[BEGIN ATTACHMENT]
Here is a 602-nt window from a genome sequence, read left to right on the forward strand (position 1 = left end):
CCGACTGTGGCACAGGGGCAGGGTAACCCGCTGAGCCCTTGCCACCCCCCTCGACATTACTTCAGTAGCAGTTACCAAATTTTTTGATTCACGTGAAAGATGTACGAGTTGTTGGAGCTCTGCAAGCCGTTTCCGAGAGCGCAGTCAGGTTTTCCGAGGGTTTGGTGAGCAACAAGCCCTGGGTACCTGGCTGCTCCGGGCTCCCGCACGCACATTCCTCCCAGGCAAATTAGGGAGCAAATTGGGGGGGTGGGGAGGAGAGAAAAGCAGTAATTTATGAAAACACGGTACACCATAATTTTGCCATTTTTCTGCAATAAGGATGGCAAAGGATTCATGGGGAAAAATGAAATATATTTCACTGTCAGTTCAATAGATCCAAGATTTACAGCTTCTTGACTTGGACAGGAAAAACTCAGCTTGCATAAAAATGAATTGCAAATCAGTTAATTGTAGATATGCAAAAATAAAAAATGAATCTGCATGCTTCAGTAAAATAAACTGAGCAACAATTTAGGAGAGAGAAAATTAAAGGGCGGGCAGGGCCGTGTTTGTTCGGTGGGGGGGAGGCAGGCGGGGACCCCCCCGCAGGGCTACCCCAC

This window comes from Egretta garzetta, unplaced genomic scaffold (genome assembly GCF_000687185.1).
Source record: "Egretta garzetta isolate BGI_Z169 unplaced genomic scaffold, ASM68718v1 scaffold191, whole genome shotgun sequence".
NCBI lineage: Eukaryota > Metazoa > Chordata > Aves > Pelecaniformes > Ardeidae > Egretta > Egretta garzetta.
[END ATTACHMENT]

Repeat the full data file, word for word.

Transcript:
Here is a 602-nt window from a genome sequence, read left to right on the forward strand (position 1 = left end):
CCGACTGTGGCACAGGGGCAGGGTAACCCGCTGAGCCCTTGCCACCCCCCTCGACATTACTTCAGTAGCAGTTACCAAATTTTTTGATTCACGTGAAAGATGTACGAGTTGTTGGAGCTCTGCAAGCCGTTTCCGAGAGCGCAGTCAGGTTTTCCGAGGGTTTGGTGAGCAACAAGCCCTGGGTACCTGGCTGCTCCGGGCTCCCGCACGCACATTCCTCCCAGGCAAATTAGGGAGCAAATTGGGGGGGTGGGGAGGAGAGAAAAGCAGTAATTTATGAAAACACGGTACACCATAATTTTGCCATTTTTCTGCAATAAGGATGGCAAAGGATTCATGGGGAAAAATGAAATATATTTCACTGTCAGTTCAATAGATCCAAGATTTACAGCTTCTTGACTTGGACAGGAAAAACTCAGCTTGCATAAAAATGAATTGCAAATCAGTTAATTGTAGATATGCAAAAATAAAAAATGAATCTGCATGCTTCAGTAAAATAAACTGAGCAACAATTTAGGAGAGAGAAAATTAAAGGGCGGGCAGGGCCGTGTTTGTTCGGTGGGGGGGAGGCAGGCGGGGACCCCCCCGCAGGGCTACCCCAC

This window comes from Egretta garzetta, unplaced genomic scaffold (genome assembly GCF_000687185.1).
Source record: "Egretta garzetta isolate BGI_Z169 unplaced genomic scaffold, ASM68718v1 scaffold191, whole genome shotgun sequence".
NCBI lineage: Eukaryota > Metazoa > Chordata > Aves > Pelecaniformes > Ardeidae > Egretta > Egretta garzetta.